Last night’s virtual salon by Confluence; Let’s Stay Together, featured an extremely, if unsurprisingly, eclectic selection of music and poetry and some serious techno-wizardry. Two numbers featuring Suba Shankaran and her technical whizz husband Dylan Bell exemplified the techy side. Come Together was an overdubbed. live looped, east meets west version of the Lennon and McCartney number in which the pair built up layers of sound incrementally. Meditation Round, which rounded out the evening, was a moving new work by Suba dealing with how we need to move forward, not back, as life, perhaps, returns to some sort of normality. There was an almost 16th century quality to the music and the performance in which pretty much everyone took part remotely. Brilliant mixing and post production here backing up an extremely affecting work.
June 24th sees the return, virtually, of Larry Beckwith’s Confluence Concerts. Let’s Stay Together: A Confluence Salon will air on the Confluence Youtube Channel at 7pm EST with a pre-show Q&A at 6.30pm. Larry Beckwith, Dylan Bell, Andrew Downing, Gordon Gerrard, Robert Kortgaard, Marion Newman, Patricia O’Callaghan, Suba Sankaran and Bijan Sepanji will perform music by Randy Newman, Ernest Chausson, Edith Piaf, Béla Bartok, Peter Maxwell Davies, Gustav Mahler, Leonard Cohen, Suba Sankaran, The Beatles, Charlie Chaplin and others. In addition, the renowned Canadian author André Alexis will read poems by Anna Akhmatova, Roo Borson and one of his own, Johnson Grass, from his 2019 novel Days by Moonlight. I’m excited. Since the series started Confluence has been one of the most interesting and fun gigs in town. Free!
Larry Beckwith of Confluence Concerts has been using the plague quarantine to listen to the Beethoven string quartets. He’s written up his thoughts on each piece and linked to his chosen recording on Youtube. Here’s what he had to say:
Beginning on Friday, March 20, 2020 and continuing for seventeen days in succession – as the city was shut down due to the COVID-19 pandemic – I turned to a project I intended to engage in at some point in 2020: listening to and reflecting upon the magnificent string quartets of Ludwig van Beethoven, who was born 250 years ago. Those reflections can be found on the Confluence Concerts Blog at https://www.confluenceconcerts.ca/new-blog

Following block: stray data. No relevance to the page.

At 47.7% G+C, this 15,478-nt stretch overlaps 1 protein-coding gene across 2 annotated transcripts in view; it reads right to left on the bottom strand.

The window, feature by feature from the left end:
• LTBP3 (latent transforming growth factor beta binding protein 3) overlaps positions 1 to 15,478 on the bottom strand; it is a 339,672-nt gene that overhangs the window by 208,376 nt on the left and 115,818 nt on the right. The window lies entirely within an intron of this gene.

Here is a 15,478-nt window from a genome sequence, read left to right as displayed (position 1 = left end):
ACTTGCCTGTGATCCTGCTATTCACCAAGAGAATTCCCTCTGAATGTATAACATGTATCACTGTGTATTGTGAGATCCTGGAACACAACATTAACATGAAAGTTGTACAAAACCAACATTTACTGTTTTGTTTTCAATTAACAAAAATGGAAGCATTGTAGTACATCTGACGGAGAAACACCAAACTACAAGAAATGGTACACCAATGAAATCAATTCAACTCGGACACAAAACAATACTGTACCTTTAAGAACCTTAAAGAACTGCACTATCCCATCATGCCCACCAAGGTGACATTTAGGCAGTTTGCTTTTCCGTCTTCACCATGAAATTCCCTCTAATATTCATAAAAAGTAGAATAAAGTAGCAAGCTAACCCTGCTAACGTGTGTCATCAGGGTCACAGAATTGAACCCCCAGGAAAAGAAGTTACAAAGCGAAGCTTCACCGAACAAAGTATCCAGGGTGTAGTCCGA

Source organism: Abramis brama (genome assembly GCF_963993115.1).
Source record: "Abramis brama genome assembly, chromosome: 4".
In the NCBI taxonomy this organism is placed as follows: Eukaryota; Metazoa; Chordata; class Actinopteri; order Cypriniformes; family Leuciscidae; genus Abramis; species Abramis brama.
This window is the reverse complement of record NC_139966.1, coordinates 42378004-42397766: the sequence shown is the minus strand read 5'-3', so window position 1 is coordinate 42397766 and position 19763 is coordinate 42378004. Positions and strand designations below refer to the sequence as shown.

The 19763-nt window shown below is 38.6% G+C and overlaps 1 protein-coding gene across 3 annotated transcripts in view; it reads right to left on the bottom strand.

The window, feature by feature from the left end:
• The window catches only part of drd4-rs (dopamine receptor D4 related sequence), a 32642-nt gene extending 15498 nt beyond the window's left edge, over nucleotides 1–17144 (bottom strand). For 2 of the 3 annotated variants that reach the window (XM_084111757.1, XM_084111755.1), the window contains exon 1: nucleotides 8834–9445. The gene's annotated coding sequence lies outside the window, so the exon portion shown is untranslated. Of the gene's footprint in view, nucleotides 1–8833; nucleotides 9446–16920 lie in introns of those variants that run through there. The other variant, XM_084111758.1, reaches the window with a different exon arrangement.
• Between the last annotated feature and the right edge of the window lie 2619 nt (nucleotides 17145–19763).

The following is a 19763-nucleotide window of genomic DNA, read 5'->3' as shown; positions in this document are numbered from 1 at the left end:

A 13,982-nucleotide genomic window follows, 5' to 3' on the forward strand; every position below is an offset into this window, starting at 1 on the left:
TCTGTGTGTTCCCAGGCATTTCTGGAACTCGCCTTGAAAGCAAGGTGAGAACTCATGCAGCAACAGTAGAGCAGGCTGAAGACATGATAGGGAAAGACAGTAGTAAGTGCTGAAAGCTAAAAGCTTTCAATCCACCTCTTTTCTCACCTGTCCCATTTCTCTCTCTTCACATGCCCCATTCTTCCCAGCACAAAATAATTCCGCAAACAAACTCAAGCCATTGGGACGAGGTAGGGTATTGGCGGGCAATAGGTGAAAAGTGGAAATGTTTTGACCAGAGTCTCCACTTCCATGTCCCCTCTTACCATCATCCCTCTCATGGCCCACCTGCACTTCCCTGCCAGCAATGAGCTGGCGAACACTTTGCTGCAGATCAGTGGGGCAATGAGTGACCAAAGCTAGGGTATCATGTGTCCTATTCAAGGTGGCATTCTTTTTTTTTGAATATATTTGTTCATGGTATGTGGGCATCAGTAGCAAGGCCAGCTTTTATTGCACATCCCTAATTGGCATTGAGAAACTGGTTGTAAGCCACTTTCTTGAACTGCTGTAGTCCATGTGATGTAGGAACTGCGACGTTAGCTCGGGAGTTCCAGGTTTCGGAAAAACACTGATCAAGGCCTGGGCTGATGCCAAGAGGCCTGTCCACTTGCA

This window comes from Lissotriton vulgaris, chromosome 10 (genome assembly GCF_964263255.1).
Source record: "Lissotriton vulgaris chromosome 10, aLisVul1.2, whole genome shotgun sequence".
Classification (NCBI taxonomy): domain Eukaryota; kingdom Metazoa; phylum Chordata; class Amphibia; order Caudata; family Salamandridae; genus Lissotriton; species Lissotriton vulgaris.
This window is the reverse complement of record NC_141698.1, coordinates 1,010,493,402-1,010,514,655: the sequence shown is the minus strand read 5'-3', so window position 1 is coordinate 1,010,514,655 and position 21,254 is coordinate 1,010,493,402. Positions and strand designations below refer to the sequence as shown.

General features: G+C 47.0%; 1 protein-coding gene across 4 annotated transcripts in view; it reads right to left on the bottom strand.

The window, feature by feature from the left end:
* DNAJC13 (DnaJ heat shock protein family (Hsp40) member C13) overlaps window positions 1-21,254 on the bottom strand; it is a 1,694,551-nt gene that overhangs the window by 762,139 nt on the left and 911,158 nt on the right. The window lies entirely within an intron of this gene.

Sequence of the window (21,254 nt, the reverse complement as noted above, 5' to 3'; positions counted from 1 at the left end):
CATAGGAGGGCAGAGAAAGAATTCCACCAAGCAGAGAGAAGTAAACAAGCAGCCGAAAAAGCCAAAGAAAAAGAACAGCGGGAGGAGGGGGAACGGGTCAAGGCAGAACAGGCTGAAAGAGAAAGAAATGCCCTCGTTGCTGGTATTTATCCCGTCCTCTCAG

It’s as thoughtful as anyone who knows Larry would expect and the blog post for each quartet includes links to the appropriate Youtube recording.
Another unusual and interesting show from Larry Beckwith’s Confluence Concerts last night at the Aki Studio. The first half of the programme was a reading of Madeleine Thien’s short story Bullet Train. It’s sort of a double coming of age story that also looks at what we hang onto and what we don’t as we move through life. It was beautifully read by Courtney Ch’ng Lancaster with cunningly chosen piano interludes played by Gregory Oh.
After the interval it was Alice Ping Yee Ho’s Yoko Ono inspired piece; Witch on Thin Ice. At it’s centre was virtuoso percussionist Beverly Johnstone who displayed great skill on a range of untuned and tuned percussion while executing parts of Melissa Bettio’s choreography and producing all but indescribable vocals! She was supported by soprano Vania Chan and dancer Jessica Mak with a rap number by Gregory Oh. Playing over all of this were really rather striking videos and electronics designed by Alice. It was a bit overwhelming really. Maybe like being in the middle of an immersive video game and a very complex percussion piece at the same time. Anyway, great fun and totally unexpected!
There’s another chance to catch this programme tonight at 8pm at the Aki Studio.